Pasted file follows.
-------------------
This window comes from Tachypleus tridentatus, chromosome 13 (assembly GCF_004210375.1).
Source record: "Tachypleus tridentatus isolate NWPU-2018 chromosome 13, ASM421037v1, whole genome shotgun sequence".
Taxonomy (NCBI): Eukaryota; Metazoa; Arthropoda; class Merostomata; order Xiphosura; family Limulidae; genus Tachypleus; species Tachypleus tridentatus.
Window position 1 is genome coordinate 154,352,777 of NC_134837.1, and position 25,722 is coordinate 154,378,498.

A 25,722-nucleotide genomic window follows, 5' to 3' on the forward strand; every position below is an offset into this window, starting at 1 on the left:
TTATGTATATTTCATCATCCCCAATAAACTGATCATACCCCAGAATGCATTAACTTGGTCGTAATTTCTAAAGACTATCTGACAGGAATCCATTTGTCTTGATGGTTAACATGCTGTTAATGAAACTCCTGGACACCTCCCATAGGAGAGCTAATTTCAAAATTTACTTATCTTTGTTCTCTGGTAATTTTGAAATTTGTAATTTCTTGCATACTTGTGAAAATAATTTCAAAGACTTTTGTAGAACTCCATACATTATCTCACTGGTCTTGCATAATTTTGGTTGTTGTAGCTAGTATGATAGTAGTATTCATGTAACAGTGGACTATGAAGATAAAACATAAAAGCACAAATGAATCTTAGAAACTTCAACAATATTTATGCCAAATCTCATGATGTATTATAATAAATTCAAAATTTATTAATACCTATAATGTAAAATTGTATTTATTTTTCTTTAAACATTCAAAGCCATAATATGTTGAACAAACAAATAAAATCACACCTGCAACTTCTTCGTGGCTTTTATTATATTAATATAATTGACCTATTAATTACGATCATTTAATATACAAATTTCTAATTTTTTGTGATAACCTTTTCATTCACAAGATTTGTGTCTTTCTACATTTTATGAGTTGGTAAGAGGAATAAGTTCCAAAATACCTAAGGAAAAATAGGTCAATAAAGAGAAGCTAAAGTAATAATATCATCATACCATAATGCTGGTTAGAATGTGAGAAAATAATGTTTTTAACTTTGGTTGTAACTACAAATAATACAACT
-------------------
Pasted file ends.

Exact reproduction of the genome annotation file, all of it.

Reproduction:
This window comes from Tachypleus tridentatus, chromosome 13 (assembly GCF_004210375.1).
Source record: "Tachypleus tridentatus isolate NWPU-2018 chromosome 13, ASM421037v1, whole genome shotgun sequence".
Taxonomy (NCBI): Eukaryota; Metazoa; Arthropoda; class Merostomata; order Xiphosura; family Limulidae; genus Tachypleus; species Tachypleus tridentatus.
Window position 1 is genome coordinate 154,352,777 of NC_134837.1, and position 25,722 is coordinate 154,378,498.

A 25,722-nucleotide genomic window follows, 5' to 3' on the forward strand; every position below is an offset into this window, starting at 1 on the left:
TTATGTATATTTCATCATCCCCAATAAACTGATCATACCCCAGAATGCATTAACTTGGTCGTAATTTCTAAAGACTATCTGACAGGAATCCATTTGTCTTGATGGTTAACATGCTGTTAATGAAACTCCTGGACACCTCCCATAGGAGAGCTAATTTCAAAATTTACTTATCTTTGTTCTCTGGTAATTTTGAAATTTGTAATTTCTTGCATACTTGTGAAAATAATTTCAAAGACTTTTGTAGAACTCCATACATTATCTCACTGGTCTTGCATAATTTTGGTTGTTGTAGCTAGTATGATAGTAGTATTCATGTAACAGTGGACTATGAAGATAAAACATAAAAGCACAAATGAATCTTAGAAACTTCAACAATATTTATGCCAAATCTCATGATGTATTATAATAAATTCAAAATTTATTAATACCTATAATGTAAAATTGTATTTATTTTTCTTTAAACATTCAAAGCCATAATATGTTGAACAAACAAATAAAATCACACCTGCAACTTCTTCGTGGCTTTTATTATATTAATATAATTGACCTATTAATTACGATCATTTAATATACAAATTTCTAATTTTTTGTGATAACCTTTTCATTCACAAGATTTGTGTCTTTCTACATTTTATGAGTTGGTAAGAGGAATAAGTTCCAAAATACCTAAGGAAAAATAGGTCAATAAAGAGAAGCTAAAGTAATAATATCATCATACCATAATGCTGGTTAGAATGTGAGAAAATAATGTTTTTAACTTTGGTTGTAACTACAAATAATACAACT